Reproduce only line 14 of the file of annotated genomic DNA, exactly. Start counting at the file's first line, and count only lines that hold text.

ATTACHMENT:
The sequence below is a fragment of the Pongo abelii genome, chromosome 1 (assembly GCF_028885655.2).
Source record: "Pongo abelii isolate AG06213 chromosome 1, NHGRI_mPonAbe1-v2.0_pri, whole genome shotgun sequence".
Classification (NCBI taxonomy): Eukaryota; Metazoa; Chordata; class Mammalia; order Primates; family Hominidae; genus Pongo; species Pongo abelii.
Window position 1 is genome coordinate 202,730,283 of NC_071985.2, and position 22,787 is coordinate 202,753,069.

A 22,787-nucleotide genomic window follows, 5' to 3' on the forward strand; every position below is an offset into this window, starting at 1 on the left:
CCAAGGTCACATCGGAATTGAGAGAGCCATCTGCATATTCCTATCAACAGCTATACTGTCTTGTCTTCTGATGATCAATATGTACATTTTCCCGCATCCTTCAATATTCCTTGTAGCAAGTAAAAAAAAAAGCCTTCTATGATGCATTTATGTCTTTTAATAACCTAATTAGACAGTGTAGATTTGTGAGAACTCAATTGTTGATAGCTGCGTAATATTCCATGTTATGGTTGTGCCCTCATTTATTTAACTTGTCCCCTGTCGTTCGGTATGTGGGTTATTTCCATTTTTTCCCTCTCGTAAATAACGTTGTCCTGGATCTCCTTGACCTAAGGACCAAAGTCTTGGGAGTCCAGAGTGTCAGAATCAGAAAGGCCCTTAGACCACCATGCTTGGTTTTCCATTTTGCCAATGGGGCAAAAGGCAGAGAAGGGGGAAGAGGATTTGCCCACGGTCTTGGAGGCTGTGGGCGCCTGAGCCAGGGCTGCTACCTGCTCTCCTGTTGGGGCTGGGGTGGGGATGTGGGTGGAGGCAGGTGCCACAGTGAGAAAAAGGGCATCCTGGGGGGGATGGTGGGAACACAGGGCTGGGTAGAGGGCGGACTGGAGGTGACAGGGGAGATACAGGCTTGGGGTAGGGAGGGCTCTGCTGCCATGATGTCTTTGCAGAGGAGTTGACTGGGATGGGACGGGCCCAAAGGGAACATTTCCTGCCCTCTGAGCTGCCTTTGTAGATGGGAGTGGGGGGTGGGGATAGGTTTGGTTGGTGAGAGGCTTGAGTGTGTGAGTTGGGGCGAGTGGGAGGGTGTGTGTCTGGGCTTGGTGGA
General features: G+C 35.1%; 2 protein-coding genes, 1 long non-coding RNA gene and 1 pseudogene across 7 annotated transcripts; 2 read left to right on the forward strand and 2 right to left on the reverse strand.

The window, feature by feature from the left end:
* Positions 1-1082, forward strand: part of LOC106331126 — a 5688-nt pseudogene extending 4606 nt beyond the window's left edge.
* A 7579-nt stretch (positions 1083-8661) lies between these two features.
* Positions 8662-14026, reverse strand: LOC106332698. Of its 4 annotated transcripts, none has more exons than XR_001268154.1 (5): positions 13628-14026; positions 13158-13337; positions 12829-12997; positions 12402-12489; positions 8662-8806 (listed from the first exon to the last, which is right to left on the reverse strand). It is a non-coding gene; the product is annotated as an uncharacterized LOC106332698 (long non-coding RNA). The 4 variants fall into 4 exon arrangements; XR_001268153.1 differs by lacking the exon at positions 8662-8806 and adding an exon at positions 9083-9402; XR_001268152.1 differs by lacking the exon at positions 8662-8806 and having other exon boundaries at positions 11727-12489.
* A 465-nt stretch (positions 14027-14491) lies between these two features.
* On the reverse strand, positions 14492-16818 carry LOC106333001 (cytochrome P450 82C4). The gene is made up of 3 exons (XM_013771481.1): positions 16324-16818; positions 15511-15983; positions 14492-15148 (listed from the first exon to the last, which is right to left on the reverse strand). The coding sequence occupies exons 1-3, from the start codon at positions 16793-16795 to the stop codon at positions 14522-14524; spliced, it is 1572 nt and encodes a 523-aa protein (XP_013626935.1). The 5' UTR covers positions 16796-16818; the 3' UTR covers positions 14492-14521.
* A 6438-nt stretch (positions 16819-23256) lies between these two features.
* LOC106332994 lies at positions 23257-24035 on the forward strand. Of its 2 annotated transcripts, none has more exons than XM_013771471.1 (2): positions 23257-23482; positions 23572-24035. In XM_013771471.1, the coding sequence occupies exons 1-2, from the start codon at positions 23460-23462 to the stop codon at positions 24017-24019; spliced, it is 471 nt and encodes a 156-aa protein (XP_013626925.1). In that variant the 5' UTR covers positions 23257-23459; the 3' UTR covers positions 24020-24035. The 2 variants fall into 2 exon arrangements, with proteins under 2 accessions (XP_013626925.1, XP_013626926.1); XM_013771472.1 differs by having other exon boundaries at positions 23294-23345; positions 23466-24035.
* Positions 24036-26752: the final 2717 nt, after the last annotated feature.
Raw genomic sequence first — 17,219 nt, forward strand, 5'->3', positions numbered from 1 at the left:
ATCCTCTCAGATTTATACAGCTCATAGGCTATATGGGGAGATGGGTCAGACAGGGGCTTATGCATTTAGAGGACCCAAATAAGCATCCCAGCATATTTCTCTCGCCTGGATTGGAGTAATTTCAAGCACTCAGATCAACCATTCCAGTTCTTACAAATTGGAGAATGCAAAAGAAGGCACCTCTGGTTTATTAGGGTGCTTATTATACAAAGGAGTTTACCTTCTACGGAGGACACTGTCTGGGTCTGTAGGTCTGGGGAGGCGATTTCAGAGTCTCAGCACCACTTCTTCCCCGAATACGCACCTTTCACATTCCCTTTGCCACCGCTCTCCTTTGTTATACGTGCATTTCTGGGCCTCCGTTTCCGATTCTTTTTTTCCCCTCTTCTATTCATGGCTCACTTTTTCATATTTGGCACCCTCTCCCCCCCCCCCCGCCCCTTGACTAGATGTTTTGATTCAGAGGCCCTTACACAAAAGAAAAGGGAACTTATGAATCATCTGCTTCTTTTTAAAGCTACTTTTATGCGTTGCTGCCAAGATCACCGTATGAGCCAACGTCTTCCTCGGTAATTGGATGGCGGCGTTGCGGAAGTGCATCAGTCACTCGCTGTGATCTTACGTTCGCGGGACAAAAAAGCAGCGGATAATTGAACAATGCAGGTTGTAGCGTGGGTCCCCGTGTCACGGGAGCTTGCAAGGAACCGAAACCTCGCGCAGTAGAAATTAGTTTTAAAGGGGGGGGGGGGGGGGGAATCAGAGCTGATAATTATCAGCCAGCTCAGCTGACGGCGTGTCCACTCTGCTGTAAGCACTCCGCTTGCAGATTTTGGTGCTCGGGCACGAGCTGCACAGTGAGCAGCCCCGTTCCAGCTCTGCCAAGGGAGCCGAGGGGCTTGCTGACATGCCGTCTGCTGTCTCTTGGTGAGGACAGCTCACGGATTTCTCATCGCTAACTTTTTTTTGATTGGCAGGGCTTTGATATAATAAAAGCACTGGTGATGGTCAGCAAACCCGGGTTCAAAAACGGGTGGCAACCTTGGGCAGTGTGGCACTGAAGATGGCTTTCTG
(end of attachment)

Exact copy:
* A 6438-nt stretch (positions 16819-23256) lies between these two features.